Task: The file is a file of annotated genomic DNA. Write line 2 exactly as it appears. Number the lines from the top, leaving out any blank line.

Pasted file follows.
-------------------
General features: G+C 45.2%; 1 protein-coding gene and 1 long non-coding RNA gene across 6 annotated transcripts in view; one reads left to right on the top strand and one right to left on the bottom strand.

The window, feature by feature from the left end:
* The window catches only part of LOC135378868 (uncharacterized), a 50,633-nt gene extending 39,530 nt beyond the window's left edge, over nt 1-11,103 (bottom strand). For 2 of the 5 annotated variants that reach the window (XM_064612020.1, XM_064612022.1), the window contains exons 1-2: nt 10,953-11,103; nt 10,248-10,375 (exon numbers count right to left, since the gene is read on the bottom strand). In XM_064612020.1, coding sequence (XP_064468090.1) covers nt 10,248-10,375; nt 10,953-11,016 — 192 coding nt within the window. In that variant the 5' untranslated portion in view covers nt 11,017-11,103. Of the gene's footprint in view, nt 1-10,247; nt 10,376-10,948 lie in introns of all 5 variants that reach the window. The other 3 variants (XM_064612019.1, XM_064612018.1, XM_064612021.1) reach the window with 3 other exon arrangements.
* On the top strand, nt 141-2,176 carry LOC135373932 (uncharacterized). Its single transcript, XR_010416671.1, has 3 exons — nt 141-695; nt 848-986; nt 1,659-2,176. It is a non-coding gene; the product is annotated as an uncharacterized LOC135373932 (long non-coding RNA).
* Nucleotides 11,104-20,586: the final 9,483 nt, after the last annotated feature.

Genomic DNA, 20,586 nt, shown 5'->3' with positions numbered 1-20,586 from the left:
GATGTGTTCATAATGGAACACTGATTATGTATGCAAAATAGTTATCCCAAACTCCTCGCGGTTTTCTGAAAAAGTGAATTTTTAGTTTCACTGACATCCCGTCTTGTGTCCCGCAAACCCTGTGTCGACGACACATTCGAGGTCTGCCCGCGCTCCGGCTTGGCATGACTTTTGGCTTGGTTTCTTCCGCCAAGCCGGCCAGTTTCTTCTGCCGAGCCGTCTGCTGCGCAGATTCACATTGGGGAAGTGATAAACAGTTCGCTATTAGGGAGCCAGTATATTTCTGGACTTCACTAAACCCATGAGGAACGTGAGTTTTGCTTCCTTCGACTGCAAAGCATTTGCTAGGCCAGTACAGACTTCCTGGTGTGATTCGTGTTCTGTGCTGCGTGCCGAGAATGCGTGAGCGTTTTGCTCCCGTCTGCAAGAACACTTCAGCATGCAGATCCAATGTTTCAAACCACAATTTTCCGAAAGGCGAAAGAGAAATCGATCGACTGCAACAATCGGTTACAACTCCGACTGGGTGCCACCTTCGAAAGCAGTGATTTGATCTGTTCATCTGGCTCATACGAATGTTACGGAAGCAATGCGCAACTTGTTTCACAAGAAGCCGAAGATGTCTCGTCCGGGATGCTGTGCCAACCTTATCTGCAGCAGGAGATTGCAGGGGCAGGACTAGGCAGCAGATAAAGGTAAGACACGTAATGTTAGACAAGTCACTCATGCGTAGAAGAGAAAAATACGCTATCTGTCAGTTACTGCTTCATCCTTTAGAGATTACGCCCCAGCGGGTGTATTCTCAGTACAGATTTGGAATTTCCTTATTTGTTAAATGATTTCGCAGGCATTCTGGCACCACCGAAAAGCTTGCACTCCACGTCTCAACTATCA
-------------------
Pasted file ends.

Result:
The window, feature by feature from the left end: